Saturday, December 5, 2015

Encouraging an Insect Garden

My son John spreading mulch

My son Ben mulching our raised bed weed garden

We continue to grow and expand the outdoor learning center here at North Shore Elementary School.  Our latest venture is to develop a garden for butterflies and other pollinators and various insects and birds that might be interested in landing.  As some of you may know, I've been raising monarchs at home and in my classroom for the past several years.  Students and I have been enjoying observing and learning about this amazing insect.  We have a small milkweed stand in front of our school that has become a great resource for not only the monarchs and other insects, but for curious students as well.  (I profile this a bit in a previous blog.)  I thought it might be fun to develop a garden devoted to milkweed and native nectar plants and see if we can expand our hospitality.  We have a small field that is not mowed just beyond our trails that seemed like a good location.  Ilse (monarch expert and wife to Russ our bird expert) suggested that we brush hog the area, put down cardboard, cover it with mulch and let it sit for a year.  The goal is to stop the grasses from growing and then plant milkweed and other plants directly into the mulched area.  Thanks to the help of several good people the garden is underway!  The field was brush hogged by Jim (he was the inspiration for two of the eagle scout projects a few years ago as well).  I gathered all the cardboard I needed from the food service at North Shore (thanks to Amy, Girard and Mike).  The city generously donated mulch (thanks to Brian, Don and his crew).  And my two sons, John and Ben, helped spread mulch both on the future garden and on our weed garden.  Ilse came into my class and planted milkweed seeds in pots with my students.  The pots are sitting outside for the winter and will hopefully grow into seedlings that next year's fourth grade class can plant in our new garden.  I hope to add a border next fall and plant a variety of nectar flowers in addition to the milkweed.  At that point I will need additional volunteers and donations.  The amazing thing is... I think I will find the support and we will have started a garden devoted to insects!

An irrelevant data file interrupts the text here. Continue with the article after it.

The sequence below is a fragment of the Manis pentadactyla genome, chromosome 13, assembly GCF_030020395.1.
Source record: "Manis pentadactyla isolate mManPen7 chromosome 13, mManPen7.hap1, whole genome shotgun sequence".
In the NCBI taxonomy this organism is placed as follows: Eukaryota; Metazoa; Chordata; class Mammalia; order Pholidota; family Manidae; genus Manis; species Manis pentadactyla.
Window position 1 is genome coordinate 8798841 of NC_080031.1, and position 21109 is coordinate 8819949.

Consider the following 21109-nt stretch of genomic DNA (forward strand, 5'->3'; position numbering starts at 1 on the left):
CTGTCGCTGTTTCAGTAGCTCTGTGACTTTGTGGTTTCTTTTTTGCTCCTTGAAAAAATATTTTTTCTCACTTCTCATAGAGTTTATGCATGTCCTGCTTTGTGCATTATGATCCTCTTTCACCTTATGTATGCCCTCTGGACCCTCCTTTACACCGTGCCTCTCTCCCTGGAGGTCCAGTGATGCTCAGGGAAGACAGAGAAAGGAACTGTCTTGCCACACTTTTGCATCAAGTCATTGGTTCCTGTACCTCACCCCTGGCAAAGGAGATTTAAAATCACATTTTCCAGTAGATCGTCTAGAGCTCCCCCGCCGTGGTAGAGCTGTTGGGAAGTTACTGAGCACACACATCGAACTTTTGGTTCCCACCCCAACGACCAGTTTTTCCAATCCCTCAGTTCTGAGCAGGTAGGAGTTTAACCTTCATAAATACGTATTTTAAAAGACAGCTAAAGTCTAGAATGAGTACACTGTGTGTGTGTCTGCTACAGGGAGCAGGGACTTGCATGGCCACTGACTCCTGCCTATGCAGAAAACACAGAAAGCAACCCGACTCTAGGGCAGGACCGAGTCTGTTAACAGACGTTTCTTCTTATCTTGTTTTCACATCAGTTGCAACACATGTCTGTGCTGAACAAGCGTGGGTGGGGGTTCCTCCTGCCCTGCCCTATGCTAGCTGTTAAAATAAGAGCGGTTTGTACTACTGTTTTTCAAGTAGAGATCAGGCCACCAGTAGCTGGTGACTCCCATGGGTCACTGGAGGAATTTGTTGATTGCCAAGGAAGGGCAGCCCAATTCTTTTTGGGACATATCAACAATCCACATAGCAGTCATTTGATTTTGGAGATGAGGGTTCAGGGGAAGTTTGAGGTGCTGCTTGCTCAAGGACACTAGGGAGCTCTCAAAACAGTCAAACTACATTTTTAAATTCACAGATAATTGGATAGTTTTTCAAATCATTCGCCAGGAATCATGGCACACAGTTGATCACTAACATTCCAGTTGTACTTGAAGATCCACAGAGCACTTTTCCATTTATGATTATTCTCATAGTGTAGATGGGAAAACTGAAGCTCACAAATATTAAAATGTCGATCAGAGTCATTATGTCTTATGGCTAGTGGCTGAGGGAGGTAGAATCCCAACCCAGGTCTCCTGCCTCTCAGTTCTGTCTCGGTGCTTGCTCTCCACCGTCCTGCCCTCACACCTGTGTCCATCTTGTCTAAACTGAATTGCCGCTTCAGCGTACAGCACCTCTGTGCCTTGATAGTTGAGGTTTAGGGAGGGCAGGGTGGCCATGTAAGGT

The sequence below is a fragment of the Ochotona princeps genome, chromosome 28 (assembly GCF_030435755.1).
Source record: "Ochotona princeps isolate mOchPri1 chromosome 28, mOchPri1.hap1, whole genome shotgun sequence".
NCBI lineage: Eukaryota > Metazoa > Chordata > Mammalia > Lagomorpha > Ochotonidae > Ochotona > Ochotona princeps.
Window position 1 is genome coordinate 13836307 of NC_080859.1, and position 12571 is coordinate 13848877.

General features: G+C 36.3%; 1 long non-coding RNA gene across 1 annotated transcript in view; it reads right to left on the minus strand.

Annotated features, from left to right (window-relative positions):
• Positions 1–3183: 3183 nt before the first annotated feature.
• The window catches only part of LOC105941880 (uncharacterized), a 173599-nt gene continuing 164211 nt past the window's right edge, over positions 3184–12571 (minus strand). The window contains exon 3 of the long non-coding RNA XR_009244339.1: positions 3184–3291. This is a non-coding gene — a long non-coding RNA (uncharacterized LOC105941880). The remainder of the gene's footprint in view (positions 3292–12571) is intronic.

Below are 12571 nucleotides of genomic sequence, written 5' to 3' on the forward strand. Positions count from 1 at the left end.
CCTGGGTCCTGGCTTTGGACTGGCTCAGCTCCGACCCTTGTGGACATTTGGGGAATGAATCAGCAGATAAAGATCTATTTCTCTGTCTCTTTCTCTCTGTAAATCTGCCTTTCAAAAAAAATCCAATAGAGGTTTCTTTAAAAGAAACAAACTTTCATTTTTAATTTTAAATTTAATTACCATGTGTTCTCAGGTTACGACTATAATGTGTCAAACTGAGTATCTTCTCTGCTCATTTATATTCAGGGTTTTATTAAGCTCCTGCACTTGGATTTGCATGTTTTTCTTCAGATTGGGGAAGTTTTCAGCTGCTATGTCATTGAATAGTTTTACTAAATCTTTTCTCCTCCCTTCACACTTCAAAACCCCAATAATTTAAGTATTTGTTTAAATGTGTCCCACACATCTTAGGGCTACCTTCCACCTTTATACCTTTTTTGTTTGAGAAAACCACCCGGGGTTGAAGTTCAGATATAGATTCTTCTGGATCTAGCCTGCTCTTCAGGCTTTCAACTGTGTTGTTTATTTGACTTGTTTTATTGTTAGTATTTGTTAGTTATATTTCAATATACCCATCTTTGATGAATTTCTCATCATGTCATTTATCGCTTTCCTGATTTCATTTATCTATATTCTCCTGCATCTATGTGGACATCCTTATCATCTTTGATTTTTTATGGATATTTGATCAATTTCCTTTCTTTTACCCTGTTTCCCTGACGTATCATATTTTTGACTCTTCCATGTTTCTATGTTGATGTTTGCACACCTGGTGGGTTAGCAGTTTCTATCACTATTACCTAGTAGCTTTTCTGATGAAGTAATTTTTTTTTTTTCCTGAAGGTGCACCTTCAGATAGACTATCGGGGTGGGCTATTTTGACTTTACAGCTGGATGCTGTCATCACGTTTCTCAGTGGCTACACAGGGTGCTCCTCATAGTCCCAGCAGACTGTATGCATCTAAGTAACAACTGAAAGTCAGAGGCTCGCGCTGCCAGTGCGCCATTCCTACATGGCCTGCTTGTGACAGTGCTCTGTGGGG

It's a small project, this outdoor learning center, but it continues to quietly grow in the backyard of the school and in the marginal spaces on the property.  Thank you so much to everyone who supports and helps with this project!  For me, it is more than a couple of trails, an outdoor classroom and some gardens.  For me, it is a validation that what I believe in and what I try to teach is supported by wonderful, generous people.  Thank you.  

Students in our outdoor classroom